Will My Kids Remember My Yelling?

Will My Kids Remember My Yelling?

Today was a day that I definitely want to forget. One of those days where the kids ignored everything I said, popsicles were dripped all over the house, tantrums were thrown, and I absolutely lost it. I yelled (and I mean I yelled) at my kids.

I am usually a pretty easy-going mama, and I try my best to let things slide off and use a kind voice with my littles, but I'd be lying if I said that occasionally I let my frustrations get the better of me and I yell.

Whether it's because I've asked my son to put on his shoes about a million times, or I have to keep reminding my daughter to stop throwing pillows at her brother, or that we're not going to the park after dinner... sometimes it's like they ONLY hear my yelling, and nothing else.

So the question I've been asking myself is this: Will my kids remember my yelling?


There is a bunch of research that is done on the effects of parenting and disciplining on kids of every age, but let me just save you the trouble, and let you know that NO. You are most likely not scarring your child for life when you yell at them or lose your cool every once in a while.

Even though you may not be affecting their long term development with the occasional yelling or shouting while discipling, when it comes to toddlers (which is the case in my house), your littles' brains are in a stage of development that will cause them to react negatively to the yelling, as opposed to changing/correcting their behavior into the outcome you're looking for.

This has been described as the fight, flight, or freeze: when a parent yells, your child might react by yelling back, crying, or hitting, or freeze and pout, which can drive you even MORE crazy.

Child playing

There's another school of thought that says for every negative interaction in a balanced, healthy relationship, there need to be five positive interactions. This really helps parents in regard to disciplining their kids.

This 5:1 can give you a rough guideline for your own parenting. Are the interactions you have with your babes more often positive than they are negative? And remember that positive interactions don't need to be big expressions of love and affection. They can be as simple as smiling at or engaging with your child, a hug and a kiss after an argument, or sitting down and playing trains after you've had a rough couple of minutes together.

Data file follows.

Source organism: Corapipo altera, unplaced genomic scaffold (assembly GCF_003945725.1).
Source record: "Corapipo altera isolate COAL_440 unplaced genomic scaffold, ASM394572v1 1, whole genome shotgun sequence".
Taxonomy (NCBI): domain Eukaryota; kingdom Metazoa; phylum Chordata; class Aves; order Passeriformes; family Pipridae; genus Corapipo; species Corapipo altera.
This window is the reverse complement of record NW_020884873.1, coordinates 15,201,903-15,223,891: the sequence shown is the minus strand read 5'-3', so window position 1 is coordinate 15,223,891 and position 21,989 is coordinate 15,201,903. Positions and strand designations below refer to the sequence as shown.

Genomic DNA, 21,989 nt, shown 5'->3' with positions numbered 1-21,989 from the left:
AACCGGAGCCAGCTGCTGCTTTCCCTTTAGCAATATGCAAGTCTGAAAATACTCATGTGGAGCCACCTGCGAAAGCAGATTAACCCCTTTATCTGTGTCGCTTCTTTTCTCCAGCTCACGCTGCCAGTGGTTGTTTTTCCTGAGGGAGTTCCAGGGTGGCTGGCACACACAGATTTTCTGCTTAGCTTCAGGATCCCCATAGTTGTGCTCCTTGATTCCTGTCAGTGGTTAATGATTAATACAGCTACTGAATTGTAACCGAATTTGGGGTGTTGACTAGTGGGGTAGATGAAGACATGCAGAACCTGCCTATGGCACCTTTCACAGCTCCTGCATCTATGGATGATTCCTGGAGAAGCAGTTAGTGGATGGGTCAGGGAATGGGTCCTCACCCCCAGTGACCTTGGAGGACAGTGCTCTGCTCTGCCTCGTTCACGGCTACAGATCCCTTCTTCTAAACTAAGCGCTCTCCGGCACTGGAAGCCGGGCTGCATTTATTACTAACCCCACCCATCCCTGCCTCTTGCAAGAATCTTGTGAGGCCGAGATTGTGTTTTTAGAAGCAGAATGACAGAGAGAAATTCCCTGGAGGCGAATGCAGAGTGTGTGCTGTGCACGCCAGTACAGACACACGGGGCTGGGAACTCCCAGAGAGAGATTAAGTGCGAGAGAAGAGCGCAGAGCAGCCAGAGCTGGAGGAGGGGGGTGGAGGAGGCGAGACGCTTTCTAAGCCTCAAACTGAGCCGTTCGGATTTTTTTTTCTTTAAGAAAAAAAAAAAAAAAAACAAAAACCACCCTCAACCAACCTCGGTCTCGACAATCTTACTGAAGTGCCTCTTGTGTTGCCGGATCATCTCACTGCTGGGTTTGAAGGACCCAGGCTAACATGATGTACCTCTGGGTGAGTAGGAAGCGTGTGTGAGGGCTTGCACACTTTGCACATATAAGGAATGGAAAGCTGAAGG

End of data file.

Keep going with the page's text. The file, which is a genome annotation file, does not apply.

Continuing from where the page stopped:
Unfortunately, there's no rule book for the best way to parent your kids. I know. If only it was that easy. Since we don't have a list of do's and don'ts, we need to rely on the experiences we have with our kids and rely on our own emotional responses to given situations to help keep our cool when things get a little overwhelming.

Here's an example of something I deal with when it comes to my littles that might give you a good idea of what I'm talking about:

There is not a single grocery shopping trip that I have experienced in the last 6 months with my kids that I enjoyed, or that I didn't lose my cool at least once with my littles. My kids are prone to wandering. I have a 2-year-old who loves to touch and grab and handle just about everything in every aisle, and a 4-year-old who thinks that every open space on a shelf is there for his Olympic gymnastics training. Needless to say, I have a hard time NOT getting frustrated with my kids when I'm in the grocery store.

Since I know from experience that none of us are going to be happy during or after a grocery trip, I know to avoid it like the plague, and only do grocery pick up or delivery during the day. Otherwise, I make sure Daddy is with us, or I am able to go by myself.

Moving Forward

I think the thing I needed the most when looking up the details on yelling at kids, was to help relieve some of the guilt that I feel whenever I really yell or get upset at my kids. I don't think by any means that I am an extremely angry parent, or that I am a mean parent, but it never feels good to be mad at my kids. I think that what doing this research has taught me, and I hope it will help you, is to know that parents who yell are parents who try.